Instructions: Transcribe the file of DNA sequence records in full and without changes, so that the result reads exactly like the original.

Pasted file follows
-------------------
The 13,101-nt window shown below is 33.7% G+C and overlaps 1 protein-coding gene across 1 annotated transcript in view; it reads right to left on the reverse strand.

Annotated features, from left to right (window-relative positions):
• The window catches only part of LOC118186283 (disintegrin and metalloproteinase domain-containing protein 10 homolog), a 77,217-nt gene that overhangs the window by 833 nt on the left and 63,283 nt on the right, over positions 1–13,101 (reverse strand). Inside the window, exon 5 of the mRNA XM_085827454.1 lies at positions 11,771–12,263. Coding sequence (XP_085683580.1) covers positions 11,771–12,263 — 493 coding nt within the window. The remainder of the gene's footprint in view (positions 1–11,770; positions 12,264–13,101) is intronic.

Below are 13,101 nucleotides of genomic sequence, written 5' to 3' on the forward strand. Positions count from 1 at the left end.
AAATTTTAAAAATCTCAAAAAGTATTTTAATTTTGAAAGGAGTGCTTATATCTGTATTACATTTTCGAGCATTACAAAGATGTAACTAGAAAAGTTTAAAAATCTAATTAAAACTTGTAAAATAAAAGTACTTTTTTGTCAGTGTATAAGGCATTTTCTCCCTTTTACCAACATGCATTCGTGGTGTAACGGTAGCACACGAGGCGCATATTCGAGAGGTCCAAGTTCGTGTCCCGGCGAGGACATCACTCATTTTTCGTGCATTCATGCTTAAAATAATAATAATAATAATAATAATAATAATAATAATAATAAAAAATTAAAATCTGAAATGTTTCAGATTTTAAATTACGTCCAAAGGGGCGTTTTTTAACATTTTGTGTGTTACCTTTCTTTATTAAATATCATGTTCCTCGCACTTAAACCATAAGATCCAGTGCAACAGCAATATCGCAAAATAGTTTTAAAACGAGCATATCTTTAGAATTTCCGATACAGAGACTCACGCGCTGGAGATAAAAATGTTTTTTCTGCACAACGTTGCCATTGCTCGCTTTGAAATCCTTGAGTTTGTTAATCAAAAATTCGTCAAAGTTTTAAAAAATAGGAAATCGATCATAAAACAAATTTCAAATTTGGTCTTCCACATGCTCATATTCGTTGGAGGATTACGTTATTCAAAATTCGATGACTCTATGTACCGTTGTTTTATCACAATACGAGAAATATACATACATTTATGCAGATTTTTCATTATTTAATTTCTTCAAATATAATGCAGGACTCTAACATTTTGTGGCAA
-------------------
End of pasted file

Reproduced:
The 13,101-nt window shown below is 33.7% G+C and overlaps 1 protein-coding gene across 1 annotated transcript in view; it reads right to left on the reverse strand.

Annotated features, from left to right (window-relative positions):
• The window catches only part of LOC118186283 (disintegrin and metalloproteinase domain-containing protein 10 homolog), a 77,217-nt gene that overhangs the window by 833 nt on the left and 63,283 nt on the right, over positions 1–13,101 (reverse strand). Inside the window, exon 5 of the mRNA XM_085827454.1 lies at positions 11,771–12,263. Coding sequence (XP_085683580.1) covers positions 11,771–12,263 — 493 coding nt within the window. The remainder of the gene's footprint in view (positions 1–11,770; positions 12,264–13,101) is intronic.

Below are 13,101 nucleotides of genomic sequence, written 5' to 3' on the forward strand. Positions count from 1 at the left end.
AAATTTTAAAAATCTCAAAAAGTATTTTAATTTTGAAAGGAGTGCTTATATCTGTATTACATTTTCGAGCATTACAAAGATGTAACTAGAAAAGTTTAAAAATCTAATTAAAACTTGTAAAATAAAAGTACTTTTTTGTCAGTGTATAAGGCATTTTCTCCCTTTTACCAACATGCATTCGTGGTGTAACGGTAGCACACGAGGCGCATATTCGAGAGGTCCAAGTTCGTGTCCCGGCGAGGACATCACTCATTTTTCGTGCATTCATGCTTAAAATAATAATAATAATAATAATAATAATAATAATAATAATAAAAAATTAAAATCTGAAATGTTTCAGATTTTAAATTACGTCCAAAGGGGCGTTTTTTAACATTTTGTGTGTTACCTTTCTTTATTAAATATCATGTTCCTCGCACTTAAACCATAAGATCCAGTGCAACAGCAATATCGCAAAATAGTTTTAAAACGAGCATATCTTTAGAATTTCCGATACAGAGACTCACGCGCTGGAGATAAAAATGTTTTTTCTGCACAACGTTGCCATTGCTCGCTTTGAAATCCTTGAGTTTGTTAATCAAAAATTCGTCAAAGTTTTAAAAAATAGGAAATCGATCATAAAACAAATTTCAAATTTGGTCTTCCACATGCTCATATTCGTTGGAGGATTACGTTATTCAAAATTCGATGACTCTATGTACCGTTGTTTTATCACAATACGAGAAATATACATACATTTATGCAGATTTTTCATTATTTAATTTCTTCAAATATAATGCAGGACTCTAACATTTTGTGGCAA